FROM CNN's Jack Cafferty:
Here we go again: President Obama wants to spend another $300 billion we don't have.
The president is set to roll out his jobs plan Thursday night in a speech to a joint session of Congress.
But you need a magnifying glass to find where the job creation is hidden.
Early reports suggest the plan will focus on new infrastructure spending. OK, might be some jobs created there. But an extension of unemployment benefits? How does that create jobs? Aid to local governments meant to prevent teacher layoffs? That preserves existing jobs but doesn't create jobs.
There may also be an extension of the payroll tax cut, as well as some tax breaks for businesses.
Bottom line is a lot of this is just more government giveaways.
And once again, it's being advocated with no plan for how to pay for it.
Apparently the cost of the roughly $300 billion will have to be offset by "tax increases in later years." It would all be part of a long-term deficit reduction plan that would include spending and entitlement cuts as well as tax increases.
Translation: More empty rhetoric designed to justify more deficit government spending.
No one is making any tough decisions about cutting spending or raising taxes. The government continues to kick the national debt time bomb down the road, piling on more and more government spending for which there is no money.
Of course it's unlikely that much of the president's plan will make it through Congress. Some Republicans have already dismissed it, saying it's just a continuation of the failed 2009 stimulus plan.
Here’s my question to you: How should the estimated $300 billion cost of President Obama's jobs plan be paid for?
Interested to know which ones made it on air?
Noel in New Mexico:
The same way the Greatest Generation did it in 1945: with higher taxes. In 1945, the national debt was 125% of the GDP. The highest marginal tax rate was 90% and the lowest was 25%, both considerably higher than they are now... But they sent a million or more returning GIs to college, paid off the war debt, and started the interstate highway system and the space program. Unfortunately we are not the Greatest Generation. Not even close.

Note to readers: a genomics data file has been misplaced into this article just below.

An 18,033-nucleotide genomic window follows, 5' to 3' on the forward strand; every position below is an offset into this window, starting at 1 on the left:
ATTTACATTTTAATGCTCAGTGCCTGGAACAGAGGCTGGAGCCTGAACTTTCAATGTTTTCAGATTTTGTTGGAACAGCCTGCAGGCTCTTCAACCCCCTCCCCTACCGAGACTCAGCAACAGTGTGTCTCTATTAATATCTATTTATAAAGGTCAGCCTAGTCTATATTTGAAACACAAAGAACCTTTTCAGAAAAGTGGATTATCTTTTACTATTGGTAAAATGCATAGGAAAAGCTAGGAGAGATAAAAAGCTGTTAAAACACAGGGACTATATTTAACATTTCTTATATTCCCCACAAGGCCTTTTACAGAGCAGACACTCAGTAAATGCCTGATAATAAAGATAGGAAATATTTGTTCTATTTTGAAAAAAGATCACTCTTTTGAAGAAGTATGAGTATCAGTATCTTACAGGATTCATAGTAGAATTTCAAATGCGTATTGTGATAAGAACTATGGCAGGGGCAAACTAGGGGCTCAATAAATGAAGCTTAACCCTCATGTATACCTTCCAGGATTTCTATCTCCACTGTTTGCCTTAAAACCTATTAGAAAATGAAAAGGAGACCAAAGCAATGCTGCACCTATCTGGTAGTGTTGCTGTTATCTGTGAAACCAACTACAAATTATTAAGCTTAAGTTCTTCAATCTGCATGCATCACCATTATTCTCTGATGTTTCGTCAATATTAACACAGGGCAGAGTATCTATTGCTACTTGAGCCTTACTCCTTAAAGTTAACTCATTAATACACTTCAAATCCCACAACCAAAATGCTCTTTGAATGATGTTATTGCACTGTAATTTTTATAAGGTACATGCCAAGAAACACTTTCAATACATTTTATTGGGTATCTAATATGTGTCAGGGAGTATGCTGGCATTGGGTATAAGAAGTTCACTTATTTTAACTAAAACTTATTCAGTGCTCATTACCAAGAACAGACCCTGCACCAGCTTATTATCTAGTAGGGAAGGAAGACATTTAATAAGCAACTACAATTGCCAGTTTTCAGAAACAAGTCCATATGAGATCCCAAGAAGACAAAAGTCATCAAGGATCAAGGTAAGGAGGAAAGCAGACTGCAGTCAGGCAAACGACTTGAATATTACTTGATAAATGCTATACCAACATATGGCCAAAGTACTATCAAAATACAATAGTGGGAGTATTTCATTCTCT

L. in Annapolis, Maryland:
How about ending the Bush tax cuts? How about taxing corporations that outsource jobs and profits? How about closing all the loopholes and subsidies that benefit the Wall Street fat cats? How about closing a lot of the unnecessary overseas military bases? How about telling Iraq and Afghanistan it's time to "man up"? How about cutting congressional pay to what they're worth?
Vlad from Boston:
There is only so much the government can do. Increasing government spending in a tough time like this in order to create jobs is what must be done. It’s textbook economics.
M. in Fort Lauderdale, Florida:
We seem to be doing just fine with unemployment. No different than paying kids to go to school or Exxon to look for oil. Farmers get paid not to plant or collect on dead crops. Bankers get money for nothing and we get checks for free - or however the song goes. Let the good times roll, I say. Quit complaining, Jack.
Refresh my memory: How many trillions have we spent fighting trumped-up wars in the Middle East? There's your $300 billion several times over!
Tammi on Facebook:
It’s one more pea on the plate for the Super Committee. They haven’t started working on the peas they left on the plate a month ago.